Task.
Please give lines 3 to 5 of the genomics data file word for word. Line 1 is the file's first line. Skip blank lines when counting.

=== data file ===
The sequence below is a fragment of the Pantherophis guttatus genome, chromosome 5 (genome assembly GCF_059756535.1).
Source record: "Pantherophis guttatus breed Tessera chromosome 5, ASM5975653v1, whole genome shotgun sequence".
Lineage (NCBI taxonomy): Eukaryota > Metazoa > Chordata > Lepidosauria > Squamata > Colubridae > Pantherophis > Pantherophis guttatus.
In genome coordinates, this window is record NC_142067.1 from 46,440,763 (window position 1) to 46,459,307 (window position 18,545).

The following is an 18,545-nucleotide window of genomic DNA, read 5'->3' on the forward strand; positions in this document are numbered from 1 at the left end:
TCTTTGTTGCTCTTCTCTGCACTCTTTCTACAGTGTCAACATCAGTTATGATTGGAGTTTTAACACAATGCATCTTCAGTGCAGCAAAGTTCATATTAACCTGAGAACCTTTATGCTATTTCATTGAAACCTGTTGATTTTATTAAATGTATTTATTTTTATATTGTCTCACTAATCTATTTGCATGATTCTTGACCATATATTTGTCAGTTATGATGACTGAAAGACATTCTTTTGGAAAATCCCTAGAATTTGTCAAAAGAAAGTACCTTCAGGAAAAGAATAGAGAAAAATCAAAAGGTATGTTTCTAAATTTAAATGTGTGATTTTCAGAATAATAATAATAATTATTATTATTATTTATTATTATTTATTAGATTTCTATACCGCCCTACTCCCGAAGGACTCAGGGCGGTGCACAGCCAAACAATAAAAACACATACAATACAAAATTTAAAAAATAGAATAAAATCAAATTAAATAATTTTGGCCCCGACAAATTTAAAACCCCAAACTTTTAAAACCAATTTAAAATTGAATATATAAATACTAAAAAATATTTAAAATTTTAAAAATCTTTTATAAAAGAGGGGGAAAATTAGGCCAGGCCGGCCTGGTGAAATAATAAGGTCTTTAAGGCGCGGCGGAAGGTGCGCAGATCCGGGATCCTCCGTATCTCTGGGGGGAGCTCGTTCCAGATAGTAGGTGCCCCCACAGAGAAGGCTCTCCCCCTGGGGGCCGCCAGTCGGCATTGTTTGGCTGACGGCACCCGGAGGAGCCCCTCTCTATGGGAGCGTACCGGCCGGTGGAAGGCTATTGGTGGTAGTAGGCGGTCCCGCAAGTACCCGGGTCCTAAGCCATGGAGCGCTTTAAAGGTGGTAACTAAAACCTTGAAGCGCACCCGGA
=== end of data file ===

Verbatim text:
Lineage (NCBI taxonomy): Eukaryota > Metazoa > Chordata > Lepidosauria > Squamata > Colubridae > Pantherophis > Pantherophis guttatus.
In genome coordinates, this window is record NC_142067.1 from 46,440,763 (window position 1) to 46,459,307 (window position 18,545).

The following is an 18,545-nucleotide window of genomic DNA, read 5'->3' on the forward strand; positions in this document are numbered from 1 at the left end: